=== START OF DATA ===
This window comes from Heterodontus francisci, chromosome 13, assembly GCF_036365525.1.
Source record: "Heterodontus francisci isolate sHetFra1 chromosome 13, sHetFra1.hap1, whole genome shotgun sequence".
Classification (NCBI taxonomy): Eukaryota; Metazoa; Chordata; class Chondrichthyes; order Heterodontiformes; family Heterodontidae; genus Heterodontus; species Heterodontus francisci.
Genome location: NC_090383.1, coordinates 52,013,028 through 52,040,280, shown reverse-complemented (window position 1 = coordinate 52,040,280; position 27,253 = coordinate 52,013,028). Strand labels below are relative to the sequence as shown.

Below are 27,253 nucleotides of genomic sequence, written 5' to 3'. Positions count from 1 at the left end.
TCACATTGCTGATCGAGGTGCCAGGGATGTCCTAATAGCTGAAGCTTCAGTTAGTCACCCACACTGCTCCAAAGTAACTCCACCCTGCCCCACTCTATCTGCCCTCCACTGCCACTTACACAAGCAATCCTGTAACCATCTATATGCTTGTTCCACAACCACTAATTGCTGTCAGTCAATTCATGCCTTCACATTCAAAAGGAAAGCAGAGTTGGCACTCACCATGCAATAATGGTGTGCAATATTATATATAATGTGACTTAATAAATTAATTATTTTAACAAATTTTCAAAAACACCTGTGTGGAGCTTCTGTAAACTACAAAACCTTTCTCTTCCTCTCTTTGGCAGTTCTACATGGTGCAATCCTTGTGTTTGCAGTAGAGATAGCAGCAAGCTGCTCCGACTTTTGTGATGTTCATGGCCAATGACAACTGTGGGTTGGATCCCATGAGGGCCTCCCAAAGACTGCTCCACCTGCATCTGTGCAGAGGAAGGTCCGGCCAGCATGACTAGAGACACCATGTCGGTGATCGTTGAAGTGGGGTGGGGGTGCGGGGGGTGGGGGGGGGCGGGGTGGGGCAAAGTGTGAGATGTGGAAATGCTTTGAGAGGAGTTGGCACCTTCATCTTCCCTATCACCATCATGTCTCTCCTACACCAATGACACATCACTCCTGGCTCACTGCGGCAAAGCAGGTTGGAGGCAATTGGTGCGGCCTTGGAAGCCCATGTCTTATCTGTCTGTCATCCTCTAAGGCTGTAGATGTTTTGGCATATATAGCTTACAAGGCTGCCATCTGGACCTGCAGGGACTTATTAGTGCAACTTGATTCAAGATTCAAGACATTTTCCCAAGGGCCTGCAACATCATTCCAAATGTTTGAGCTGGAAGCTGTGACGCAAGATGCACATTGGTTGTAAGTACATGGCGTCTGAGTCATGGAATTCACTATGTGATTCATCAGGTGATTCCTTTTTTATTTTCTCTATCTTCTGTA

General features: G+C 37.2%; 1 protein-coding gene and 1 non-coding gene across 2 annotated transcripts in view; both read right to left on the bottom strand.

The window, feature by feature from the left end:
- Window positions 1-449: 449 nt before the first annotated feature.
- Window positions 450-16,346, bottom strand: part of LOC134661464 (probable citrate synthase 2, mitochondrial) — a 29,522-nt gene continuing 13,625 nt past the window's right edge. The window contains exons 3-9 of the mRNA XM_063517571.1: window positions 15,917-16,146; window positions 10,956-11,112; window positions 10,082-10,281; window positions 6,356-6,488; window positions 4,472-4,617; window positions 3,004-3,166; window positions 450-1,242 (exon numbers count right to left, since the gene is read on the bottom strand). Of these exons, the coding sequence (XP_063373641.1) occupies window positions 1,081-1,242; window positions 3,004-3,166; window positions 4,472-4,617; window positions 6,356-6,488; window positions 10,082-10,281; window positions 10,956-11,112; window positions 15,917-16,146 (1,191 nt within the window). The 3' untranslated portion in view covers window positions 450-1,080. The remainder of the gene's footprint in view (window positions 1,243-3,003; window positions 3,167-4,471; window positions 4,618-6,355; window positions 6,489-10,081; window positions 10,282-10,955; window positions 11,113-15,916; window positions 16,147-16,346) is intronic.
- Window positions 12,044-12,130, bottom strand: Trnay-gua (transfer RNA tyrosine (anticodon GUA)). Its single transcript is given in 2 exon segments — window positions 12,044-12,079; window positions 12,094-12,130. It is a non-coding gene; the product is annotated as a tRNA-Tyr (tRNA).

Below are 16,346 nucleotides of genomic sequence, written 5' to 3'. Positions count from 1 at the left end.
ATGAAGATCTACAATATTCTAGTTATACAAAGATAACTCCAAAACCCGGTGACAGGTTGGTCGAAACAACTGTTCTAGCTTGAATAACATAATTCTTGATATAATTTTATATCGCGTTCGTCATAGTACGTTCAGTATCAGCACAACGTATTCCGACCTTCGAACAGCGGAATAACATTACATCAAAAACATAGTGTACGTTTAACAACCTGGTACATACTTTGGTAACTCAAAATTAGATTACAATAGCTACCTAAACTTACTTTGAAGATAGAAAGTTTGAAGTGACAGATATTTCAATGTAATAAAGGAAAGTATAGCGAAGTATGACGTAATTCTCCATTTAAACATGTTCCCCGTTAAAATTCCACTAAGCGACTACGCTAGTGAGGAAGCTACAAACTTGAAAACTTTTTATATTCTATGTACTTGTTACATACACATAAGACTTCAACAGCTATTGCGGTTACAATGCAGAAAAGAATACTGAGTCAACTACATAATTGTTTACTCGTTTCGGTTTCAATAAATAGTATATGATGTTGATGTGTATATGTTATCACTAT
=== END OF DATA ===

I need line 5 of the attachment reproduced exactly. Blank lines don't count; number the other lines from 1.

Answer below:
Below are 27,253 nucleotides of genomic sequence, written 5' to 3'. Positions count from 1 at the left end.